So, hard on the heels of wrapping the shooting, I now have a rough cut of the film. Woop, as the youngsters say. (No, I am pleased, really. And excited.)
Gypsy is also excited
So how long is it, do I hear you ask?
Weather’s turned nice all of a sudden, hasn’t it..?
Traditionally, it’s supposed to time out at a minute per page of script. I had 82 pages of script, but I knew it would turn out longer than 82 minutes, with some lengthy speeches by Isabella and party sequences which were a short paragraph on the page but need comparatively longer on screen to make their point.
Hazel and Jill. To love is not to look at one another, but to look together in the same directi- oh dear
However, I was hoping for a slightly shorter running time than 105 minutes. Better to be over than under, of course...
...providing you can cut. I’ve already excised bits of scenes during the assembly of the edit, cut lines, trimmed shots, and so on. I don’t know how much more can go.
It may not be a problem, of course. I have yet to watch the film through as a complete narrative, and it may be that it will feel exactly the right length. But 105 minutes feels a little too much for a film with no money on screen. There are cars (well, one) but no chases, and explosions (two or three), but only emotional ones, and chatter the likes of which has not been seen on the silver screen since the 30s. Will a modern audience be able to stand it?
Gypsy and Hazel have stopped being excited
I shall, as we oldsters say, keep you posted.
Tuesday, 19 February 2013
Sunday, 10 February 2013
It’s a wrap.
No! Sound this barbaric yawp across the rooftops of the world:
Well, ok...I may re-record one of the interviewees (who had four words), and I may take a couple of shots to cover the other end of a short phone call, but these are luxuries. Everything I need for the film is now shot, thanks to the lovely Sarah Gillett, actress, singer and choreographer at Fight or Flight Productions, who stepped into the breach and made an admirable job of her first ever bit of film acting. She was also a good audience for the small segments of the film I showed her as context for her role – her reactions were very encouraging at this stage of the lonely editing process.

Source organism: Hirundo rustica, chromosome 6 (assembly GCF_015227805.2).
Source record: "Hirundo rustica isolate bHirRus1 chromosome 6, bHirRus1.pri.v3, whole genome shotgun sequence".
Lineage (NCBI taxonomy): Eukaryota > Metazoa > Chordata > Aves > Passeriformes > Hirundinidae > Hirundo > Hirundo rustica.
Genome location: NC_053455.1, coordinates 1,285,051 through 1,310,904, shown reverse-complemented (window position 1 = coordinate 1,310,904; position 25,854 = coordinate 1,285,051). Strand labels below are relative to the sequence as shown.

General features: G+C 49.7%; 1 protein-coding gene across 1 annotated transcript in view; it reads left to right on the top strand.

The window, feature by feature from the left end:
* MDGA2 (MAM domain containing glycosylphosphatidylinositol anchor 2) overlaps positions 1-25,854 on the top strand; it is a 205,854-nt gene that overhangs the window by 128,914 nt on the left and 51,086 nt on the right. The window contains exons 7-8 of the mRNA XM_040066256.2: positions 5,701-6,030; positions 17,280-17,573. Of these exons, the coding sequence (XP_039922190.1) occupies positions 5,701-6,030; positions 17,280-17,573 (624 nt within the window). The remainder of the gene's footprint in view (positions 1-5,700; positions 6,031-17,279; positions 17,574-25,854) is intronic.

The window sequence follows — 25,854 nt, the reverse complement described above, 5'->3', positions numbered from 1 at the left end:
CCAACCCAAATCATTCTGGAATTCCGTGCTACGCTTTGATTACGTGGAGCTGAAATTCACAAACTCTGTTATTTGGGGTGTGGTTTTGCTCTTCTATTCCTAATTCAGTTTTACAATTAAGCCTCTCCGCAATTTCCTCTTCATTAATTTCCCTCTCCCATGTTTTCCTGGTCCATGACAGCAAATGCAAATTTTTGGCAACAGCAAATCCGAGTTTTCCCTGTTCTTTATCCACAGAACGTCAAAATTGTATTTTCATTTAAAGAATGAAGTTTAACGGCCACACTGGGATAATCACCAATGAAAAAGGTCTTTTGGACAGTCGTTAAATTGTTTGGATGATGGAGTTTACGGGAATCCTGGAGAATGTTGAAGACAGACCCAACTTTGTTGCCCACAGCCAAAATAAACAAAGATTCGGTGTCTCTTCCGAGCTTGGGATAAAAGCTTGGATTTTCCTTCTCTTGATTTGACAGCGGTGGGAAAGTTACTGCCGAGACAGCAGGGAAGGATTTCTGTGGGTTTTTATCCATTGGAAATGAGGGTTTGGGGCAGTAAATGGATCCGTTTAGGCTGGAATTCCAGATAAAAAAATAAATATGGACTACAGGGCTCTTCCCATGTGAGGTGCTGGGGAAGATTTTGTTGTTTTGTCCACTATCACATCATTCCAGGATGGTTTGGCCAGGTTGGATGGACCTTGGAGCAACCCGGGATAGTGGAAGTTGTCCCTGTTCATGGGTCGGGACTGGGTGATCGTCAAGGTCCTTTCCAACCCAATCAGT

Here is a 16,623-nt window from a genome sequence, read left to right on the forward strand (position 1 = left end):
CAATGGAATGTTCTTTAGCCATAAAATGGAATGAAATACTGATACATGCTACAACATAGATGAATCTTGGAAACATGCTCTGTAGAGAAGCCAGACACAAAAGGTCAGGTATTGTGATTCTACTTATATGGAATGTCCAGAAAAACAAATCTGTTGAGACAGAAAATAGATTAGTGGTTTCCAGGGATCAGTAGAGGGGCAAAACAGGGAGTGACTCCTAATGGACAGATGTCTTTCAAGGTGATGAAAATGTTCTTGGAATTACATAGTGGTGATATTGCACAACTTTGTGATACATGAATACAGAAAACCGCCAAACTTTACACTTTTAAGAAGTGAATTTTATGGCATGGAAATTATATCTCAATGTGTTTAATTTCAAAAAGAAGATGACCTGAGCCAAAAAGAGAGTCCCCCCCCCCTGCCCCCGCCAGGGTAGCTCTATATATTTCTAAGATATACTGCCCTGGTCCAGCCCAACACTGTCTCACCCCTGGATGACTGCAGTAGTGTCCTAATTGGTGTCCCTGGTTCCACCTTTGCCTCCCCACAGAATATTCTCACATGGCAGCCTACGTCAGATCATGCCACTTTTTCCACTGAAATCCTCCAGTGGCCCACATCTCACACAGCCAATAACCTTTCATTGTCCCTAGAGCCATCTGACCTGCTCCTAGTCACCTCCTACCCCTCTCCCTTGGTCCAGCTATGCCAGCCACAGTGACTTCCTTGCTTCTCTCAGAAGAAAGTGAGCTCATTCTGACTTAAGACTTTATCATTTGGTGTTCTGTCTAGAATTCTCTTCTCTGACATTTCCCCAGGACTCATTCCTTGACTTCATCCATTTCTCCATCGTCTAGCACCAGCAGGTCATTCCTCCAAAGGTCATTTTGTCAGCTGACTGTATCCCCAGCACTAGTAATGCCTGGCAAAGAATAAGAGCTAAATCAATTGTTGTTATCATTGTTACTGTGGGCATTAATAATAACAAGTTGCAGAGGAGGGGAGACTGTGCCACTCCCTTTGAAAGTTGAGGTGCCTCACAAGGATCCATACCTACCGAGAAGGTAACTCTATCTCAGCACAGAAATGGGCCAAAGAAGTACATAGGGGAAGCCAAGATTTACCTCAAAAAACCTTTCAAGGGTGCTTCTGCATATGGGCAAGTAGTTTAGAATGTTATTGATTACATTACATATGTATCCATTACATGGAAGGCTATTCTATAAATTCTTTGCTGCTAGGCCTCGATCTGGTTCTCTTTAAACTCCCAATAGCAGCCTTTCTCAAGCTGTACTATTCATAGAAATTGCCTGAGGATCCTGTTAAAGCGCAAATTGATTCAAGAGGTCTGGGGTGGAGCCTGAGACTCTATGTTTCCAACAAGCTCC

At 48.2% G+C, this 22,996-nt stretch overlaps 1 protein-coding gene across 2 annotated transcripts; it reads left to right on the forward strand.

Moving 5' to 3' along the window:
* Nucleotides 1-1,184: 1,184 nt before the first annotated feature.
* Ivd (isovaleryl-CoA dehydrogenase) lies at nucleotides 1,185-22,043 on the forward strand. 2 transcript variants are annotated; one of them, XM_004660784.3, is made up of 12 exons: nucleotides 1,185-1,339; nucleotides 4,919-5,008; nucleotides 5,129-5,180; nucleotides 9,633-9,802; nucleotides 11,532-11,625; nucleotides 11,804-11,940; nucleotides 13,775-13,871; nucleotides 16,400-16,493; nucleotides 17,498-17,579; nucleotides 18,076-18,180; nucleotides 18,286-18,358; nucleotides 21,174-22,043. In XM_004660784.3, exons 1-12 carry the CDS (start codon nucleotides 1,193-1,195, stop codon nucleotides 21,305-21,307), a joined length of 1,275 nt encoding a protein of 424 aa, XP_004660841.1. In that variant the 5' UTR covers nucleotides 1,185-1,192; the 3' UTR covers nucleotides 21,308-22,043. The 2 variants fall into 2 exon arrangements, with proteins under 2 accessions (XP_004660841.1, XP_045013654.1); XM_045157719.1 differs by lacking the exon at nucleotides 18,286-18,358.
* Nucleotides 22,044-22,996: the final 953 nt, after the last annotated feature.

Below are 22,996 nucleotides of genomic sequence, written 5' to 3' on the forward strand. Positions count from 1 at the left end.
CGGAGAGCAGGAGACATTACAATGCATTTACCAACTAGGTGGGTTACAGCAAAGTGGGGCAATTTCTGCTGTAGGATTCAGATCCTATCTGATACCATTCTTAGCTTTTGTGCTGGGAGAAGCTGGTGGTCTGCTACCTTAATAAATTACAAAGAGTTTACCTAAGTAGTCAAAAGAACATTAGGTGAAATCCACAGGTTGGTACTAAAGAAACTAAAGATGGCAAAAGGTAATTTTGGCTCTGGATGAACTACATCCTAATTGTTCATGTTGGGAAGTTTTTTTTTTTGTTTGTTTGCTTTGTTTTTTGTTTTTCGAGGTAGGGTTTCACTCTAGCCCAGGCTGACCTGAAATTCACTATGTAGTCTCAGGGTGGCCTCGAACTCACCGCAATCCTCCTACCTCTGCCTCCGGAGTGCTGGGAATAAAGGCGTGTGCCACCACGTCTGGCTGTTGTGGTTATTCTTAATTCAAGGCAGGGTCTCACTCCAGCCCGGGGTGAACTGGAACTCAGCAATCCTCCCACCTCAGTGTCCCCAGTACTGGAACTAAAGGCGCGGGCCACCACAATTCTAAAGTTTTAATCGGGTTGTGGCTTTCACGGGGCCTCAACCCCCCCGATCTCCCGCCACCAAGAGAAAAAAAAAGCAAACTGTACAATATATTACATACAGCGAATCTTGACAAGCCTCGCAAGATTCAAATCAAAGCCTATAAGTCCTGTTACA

Other than that, I have been working non-stop to cobble together a rough cut to take and play on my brother’s swanky TV set-up in about ten days’ time. Work on the score is progressing, though I haven’t had time to check out too much of what Luke and Joe have been producing. I have encountered horrendous continuity problems, sound problems, coverage problems...there has been much gentle bumping of forehead on desk.
But everything has just about hung together, and along the way I have renewed acquaintance with some lovely, all-but-forgotten moments of great acting and comic timing. It is also, um...pleasing... to discover that two actresses playing a romantic scene do seem to have more than a soupçon of chemistry, something I was far too preoccupied to appreciate when we shot the scene.
Putting together a soundtrack for the party scene it’s also pleasing to report that so far all the musicians I’ve contacted are more than happy to allow their music to be used for the film. (It probably doesn’t hurt that half of them are IN the film...)
So - onward. And today I even have a new photo that isn’t just grabbed from the footage, for a change…